"I can tell you one thing that is not going to influence the decision of Cabinet Ministers and that is a Guardian editorial. You can be absolutely certain of that", said John Denham in an effective and combative performance, having drawn the short straw of making the case for the government last night on Newsnight.
The editorial has rather a measured tone, praising Brown's response to the economic crisis and his ability to "shine" at the G20. (Though how long ago early April now seems). The central thread is less Labour's dire position in the polls but that Brown is not capable of the radicalism which the political moment demands.
The truth is that there is no vision from him, no plan, no argument for the future and no support ... Great causes win the day when people fight for them. A year of lingering emptiness beckons instead.
And on a new constitutional settlement
Labour needs to enter the next election having reformed parliament. But Mr Brown will never do it. The prime minister was absent from the start of the debate and cautious now he has joined it. His instinct is usually to hesitate, and to establish reviews and commissions. Meanwhile, the chance of a generation is being missed. Only a Labour government, working with the Liberal Democrats, will bring about serious reform. The likelihood, for all David Cameron's promises, is that the Conservatives will not be radical enough, especially on fair votes. But Mr Brown has shown himself incapable of collaborating in this way. His disastrous announcement of expenses reform on YouTube showed that he cannot build the coalitions of interest (inside his party, never mind beyond) that are necessary for constitutional change. If reform is not to stall, someone else will have to lead it.
The argument is not so much that Brown can not change his cautious spots as that he lacks the political support to carry it off were he to try. How might the PM try to prove this wrong?
1. Say 'we get it' with the reshuffle: That reshuffles can't make much difference is the conventional wisdom. The return of Peter Mandelson, in similarly treacherous circumstances last Autumn when many thought the attempt to use the PM's powers could precipitate a coup, was an exception. It is difficult to see what similarly Mandelsonian rabbits could emulate this - Vince Cable is unlikely to be available. A widespread reconstruction of the senior posts now likely. So Brown could make a virtue of a Presbytarian reshuffle, clearing the decks of those with the biggest questions to face over expenses.
2. Cooperate to entrench a new constitutional settlement: On political reform, consultation is not now enough. There is a consensus The government should support the substance of the reform package proposed by Nick Clegg and the Liberal Democrats, including scheduling a referendum on electoral reform, and ensure the argument is about whether a nip-and-tuck at the margins or a new constitutional settlement is required.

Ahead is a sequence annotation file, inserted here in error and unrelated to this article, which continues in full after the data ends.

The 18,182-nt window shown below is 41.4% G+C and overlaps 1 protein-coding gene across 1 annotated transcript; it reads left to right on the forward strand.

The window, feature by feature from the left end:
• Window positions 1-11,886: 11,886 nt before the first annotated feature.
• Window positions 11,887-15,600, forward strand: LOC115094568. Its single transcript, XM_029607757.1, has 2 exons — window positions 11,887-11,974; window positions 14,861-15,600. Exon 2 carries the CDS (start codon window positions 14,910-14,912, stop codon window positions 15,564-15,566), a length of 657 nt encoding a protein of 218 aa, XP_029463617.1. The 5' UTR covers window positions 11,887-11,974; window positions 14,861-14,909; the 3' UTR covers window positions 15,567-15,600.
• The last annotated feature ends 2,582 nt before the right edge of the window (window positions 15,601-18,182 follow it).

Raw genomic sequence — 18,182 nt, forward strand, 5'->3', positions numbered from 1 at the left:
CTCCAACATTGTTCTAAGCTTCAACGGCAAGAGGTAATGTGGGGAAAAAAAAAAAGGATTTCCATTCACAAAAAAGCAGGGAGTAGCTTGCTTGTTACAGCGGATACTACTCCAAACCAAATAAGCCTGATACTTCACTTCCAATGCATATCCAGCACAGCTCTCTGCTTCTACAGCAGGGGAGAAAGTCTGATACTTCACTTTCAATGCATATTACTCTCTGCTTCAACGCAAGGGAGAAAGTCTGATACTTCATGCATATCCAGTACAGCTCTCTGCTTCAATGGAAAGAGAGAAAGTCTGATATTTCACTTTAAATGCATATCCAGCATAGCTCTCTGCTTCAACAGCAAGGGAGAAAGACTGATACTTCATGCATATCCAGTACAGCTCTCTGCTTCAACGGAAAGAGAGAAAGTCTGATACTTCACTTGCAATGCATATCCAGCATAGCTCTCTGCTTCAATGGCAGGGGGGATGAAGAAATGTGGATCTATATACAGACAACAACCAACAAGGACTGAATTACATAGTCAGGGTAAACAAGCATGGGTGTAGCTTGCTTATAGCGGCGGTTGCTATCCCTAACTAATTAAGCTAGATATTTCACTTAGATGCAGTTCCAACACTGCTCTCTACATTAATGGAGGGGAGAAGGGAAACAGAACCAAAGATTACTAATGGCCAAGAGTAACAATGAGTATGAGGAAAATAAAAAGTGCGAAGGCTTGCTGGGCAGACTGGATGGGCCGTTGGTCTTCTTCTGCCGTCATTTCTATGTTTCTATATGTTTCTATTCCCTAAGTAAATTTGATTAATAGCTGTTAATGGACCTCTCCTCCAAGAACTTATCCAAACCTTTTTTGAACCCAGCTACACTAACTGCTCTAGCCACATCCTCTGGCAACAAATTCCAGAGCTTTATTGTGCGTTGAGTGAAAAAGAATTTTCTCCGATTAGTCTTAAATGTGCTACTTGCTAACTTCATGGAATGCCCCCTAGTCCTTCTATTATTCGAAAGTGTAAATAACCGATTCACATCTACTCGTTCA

3. Make jobs the issue. On the economy, the government's position is much more credible than the opposition's plans to cut spending now - at the lowest point in the cycle - to pay off debt more quickly. But the arguments for a fiscal stimulus, quantitative easing and multilateral reform at the G20, while important and necessary, have not been publicly salient. The great issue should be jobs - and youth unemployment in particular. The government should build on its graduate job guarantee scheme - and look at introducing this earlier than 12 months - and take up Professor David Blanchflower's proposals to defuse a youth unemployment crisis which risks creating a lost generation. Martin Bright's new deal of the mind project is among a number of creative initiatives which could form part of this plan.
4. When circumstances change, change your mind: The government needs to have a 'what not to spend' agenda too if it is to protect priority areas. Much of this is politically difficult. But they might as well take those opportunities where the unpopular is also unaffordable: rather than a slow lingering death for ID cards, announce that they are no longer to be pursued in changed circumstances.
On the more difficult issue of Trident, create a genuinely cross-partisan review process and make clear that the next Parliament will have the chance to vote after the design stage, before the major commissioning takes place.
There can be no guarantees that a bolder agenda would be enough to save Gordon Brown or Labour.
But a change of leader in the next fortnight remains the more unlikely outcome.
And this is, in any event and under any leader, what a Labour government should be doing with up to a year of power.